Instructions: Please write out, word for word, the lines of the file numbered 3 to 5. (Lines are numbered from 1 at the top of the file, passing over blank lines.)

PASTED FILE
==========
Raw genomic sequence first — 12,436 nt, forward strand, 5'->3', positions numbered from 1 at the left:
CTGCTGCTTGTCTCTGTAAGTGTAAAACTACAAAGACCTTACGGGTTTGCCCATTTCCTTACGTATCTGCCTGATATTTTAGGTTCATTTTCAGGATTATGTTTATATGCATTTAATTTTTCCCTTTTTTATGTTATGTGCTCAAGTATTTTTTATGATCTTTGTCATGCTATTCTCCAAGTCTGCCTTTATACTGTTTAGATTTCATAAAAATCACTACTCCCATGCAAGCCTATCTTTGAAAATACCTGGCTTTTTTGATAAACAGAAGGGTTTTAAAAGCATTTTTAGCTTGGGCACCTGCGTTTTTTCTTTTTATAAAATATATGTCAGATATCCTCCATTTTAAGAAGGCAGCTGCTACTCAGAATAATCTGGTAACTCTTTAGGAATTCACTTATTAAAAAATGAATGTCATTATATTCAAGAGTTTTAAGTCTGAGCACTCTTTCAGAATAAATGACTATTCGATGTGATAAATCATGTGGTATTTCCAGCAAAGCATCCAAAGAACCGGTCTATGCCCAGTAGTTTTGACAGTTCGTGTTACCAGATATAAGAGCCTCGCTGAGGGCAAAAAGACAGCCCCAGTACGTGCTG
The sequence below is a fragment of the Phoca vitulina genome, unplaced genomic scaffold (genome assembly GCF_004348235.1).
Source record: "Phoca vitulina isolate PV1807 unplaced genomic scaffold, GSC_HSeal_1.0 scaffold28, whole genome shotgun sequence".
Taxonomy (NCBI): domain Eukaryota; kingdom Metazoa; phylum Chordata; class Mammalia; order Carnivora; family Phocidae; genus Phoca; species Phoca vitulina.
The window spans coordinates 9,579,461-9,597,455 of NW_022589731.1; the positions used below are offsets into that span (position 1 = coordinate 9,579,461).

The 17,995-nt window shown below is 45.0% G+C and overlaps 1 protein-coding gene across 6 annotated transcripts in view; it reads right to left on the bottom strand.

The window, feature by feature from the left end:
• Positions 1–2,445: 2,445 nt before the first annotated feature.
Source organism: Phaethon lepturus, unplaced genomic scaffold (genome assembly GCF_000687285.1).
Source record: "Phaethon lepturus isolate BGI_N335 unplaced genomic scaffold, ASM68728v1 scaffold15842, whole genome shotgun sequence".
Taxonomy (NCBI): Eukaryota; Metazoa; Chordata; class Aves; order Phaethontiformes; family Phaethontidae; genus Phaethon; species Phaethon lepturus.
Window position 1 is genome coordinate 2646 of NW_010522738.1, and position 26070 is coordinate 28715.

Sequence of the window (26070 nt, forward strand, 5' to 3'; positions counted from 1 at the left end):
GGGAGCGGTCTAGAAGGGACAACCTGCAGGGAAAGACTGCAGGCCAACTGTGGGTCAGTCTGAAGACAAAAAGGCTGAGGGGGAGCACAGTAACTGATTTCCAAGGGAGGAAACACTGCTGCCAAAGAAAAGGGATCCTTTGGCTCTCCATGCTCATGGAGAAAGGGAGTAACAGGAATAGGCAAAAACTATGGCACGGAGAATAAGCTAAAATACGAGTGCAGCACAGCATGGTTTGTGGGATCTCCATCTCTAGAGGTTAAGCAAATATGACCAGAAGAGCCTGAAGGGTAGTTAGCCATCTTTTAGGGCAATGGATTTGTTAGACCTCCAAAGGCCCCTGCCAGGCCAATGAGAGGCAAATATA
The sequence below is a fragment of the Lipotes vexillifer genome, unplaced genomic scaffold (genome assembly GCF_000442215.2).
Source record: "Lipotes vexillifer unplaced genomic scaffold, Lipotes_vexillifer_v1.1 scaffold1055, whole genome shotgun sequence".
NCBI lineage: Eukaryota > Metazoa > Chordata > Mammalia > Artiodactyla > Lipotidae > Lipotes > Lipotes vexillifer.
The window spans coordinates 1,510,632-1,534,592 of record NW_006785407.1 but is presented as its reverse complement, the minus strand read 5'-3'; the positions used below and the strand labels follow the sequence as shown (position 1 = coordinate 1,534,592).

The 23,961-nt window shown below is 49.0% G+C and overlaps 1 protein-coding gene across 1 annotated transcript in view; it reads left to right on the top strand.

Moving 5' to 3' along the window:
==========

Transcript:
The sequence below is a fragment of the Phoca vitulina genome, unplaced genomic scaffold (genome assembly GCF_004348235.1).
Source record: "Phoca vitulina isolate PV1807 unplaced genomic scaffold, GSC_HSeal_1.0 scaffold28, whole genome shotgun sequence".
Taxonomy (NCBI): domain Eukaryota; kingdom Metazoa; phylum Chordata; class Mammalia; order Carnivora; family Phocidae; genus Phoca; species Phoca vitulina.